Birth Of Opera And Oratorio

DURING the Middle Ages, individual, social, political and psychological rights were not recognized, but all was governed and controlled by either State or Church; consequently choral music, collective utterance, was the fitting medium for expressing the artistic tendency of the times. All kinds of secular songs — the glee of the English, the madrigal of Italy and Germany, the songs of the social circle and the court — were written in three, four or five parts and in the (to us) quaint, but religiously impressive, church modes. The importance of inner, personal expression, for which opportunity is given in a solo, not being generally felt (although the Roman Church had its solo chant, and the Protestant Church its chorale), the ensemble-form of song was the usual one, until the three great factors which together caused the Renaissance brought about greater freedom in both the political and the social life of the people. As man became recognized as an individual, and not simply as a part of an organic whole, he began to crave individual expression in art. Music, the adopted child of the Church, borrowed its forms from that body, and was even used by the far-seeing fathers of the Church in connection with the drama to impress her semi-barbaric converts, and to strengthen her hold upon the regular communicants.

Many converts of the Church in the early Christian era were descended from the Greeks and Romans, and thus inherited a pronounced taste for theatrical display and representation, their plays being founded almost entirely upon their mythology.

The Church, recognizing the natural demand of the people for dramatic expression, attempted to satisfy it and to show at the same time her superiority. She wished above everything to attract the attention of the world to the new religion. Sacred plays were therefore used so that the mind might be reached through the senses. It was the intention of the Church that the unconverted should find in her everything to which they had been accustomed, but should find it more beautiful and more refined than in any of the old religions. She therefore adopted many a barbaric custom, such as brilliant coloring, decorations, magnificent altar robes, etc. Theatrical representations of the acts of Christ and the Apostles were also given, and variously termed “moralities,” “mysteries,” or ” miracle-plays.”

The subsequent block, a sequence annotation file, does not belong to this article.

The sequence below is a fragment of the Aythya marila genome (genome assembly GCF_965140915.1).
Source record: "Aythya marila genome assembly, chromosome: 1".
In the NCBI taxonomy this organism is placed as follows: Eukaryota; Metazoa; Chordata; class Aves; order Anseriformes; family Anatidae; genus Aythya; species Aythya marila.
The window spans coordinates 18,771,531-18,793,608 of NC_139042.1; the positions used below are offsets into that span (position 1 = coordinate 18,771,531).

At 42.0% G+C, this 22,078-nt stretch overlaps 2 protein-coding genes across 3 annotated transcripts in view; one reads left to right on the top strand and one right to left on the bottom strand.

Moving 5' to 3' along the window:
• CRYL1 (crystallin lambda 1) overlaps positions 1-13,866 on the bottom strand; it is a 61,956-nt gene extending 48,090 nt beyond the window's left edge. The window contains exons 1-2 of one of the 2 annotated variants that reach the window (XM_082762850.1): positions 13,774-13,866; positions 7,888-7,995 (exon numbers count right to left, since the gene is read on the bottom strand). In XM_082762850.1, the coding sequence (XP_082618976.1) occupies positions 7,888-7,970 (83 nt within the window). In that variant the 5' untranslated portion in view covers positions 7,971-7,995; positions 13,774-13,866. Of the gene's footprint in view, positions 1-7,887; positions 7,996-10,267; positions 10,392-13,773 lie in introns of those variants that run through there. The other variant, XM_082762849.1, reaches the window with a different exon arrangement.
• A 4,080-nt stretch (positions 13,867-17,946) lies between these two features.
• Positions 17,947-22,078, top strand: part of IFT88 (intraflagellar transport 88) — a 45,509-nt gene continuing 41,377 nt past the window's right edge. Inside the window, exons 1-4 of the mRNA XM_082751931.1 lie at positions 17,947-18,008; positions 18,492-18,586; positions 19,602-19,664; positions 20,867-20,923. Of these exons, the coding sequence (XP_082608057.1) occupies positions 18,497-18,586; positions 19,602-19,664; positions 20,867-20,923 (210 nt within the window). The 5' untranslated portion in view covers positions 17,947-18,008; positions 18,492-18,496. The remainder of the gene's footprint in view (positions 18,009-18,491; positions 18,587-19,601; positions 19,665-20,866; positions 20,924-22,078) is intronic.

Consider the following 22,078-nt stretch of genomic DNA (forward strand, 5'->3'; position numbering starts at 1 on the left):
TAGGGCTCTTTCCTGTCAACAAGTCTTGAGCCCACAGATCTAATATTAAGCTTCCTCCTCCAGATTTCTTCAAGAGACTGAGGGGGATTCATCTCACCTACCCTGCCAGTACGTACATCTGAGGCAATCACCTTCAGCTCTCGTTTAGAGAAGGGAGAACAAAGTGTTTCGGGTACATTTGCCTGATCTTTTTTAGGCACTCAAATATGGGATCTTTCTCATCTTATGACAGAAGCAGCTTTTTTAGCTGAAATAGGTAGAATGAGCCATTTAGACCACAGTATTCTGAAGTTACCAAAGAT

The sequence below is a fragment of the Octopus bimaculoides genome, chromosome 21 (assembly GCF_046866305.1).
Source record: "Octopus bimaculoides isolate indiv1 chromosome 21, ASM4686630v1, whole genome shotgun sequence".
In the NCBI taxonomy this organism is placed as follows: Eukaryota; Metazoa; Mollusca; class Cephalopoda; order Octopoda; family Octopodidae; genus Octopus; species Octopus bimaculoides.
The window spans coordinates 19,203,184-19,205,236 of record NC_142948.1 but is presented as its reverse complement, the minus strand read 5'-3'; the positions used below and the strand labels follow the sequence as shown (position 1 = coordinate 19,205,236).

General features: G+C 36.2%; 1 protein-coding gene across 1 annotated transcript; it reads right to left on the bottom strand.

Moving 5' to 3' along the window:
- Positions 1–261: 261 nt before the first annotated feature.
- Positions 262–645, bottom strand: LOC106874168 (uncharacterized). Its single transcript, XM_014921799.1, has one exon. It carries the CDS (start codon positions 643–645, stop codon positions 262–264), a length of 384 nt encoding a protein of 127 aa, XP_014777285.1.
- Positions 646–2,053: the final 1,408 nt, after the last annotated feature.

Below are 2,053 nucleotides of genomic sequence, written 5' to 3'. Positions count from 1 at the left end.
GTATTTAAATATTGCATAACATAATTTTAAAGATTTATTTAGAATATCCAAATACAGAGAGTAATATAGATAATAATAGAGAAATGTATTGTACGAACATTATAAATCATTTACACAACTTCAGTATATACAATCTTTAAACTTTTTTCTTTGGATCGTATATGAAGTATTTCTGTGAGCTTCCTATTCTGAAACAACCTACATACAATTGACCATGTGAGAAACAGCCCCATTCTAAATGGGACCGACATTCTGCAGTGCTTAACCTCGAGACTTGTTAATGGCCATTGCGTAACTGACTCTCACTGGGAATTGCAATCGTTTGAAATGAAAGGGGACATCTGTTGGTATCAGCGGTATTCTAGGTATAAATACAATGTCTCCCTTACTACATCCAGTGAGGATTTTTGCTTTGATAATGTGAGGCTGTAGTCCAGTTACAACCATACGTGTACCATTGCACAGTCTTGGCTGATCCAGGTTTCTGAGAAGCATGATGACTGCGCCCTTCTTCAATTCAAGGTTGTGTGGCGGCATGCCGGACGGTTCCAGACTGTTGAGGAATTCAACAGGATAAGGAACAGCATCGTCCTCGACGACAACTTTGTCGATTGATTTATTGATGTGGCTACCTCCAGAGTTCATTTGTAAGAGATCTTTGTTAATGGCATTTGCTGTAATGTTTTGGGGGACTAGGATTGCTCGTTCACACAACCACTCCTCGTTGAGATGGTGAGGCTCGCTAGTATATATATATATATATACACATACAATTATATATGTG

It is not strange that the Church should thus try to impress the masses, for the native dramatic instinct of mankind had always been associated with, and found expression in, religious worship. The fact was recognized that sensuous perception made a deeper impression on the new converts than mere words, mere sermonizing; and the gospel was therefore acted.

The clergy, being the guides of their congregations both in spiritual and social matters, and striving after leadership in politics as well, desired that even the amusements of the people should be under church supervision; they arranged spiritual plays which were given for public instruction and edification, and for religious purposes, on stages erected in the church edifices. Priests in appropriate costumes impersonated God the Father, Christ, the apostles, the angels, as well as the female characters of Mary Magdalen, etc., no women being allowed to take part.

The singing at these performances was similar to that of the Church. Sometimes choruses were used; for instance, in the musical portions, of the Passion, one body of singers represented the Jews, another the Sanhedrim (the council of the Jews), and still another the Roman soldiery.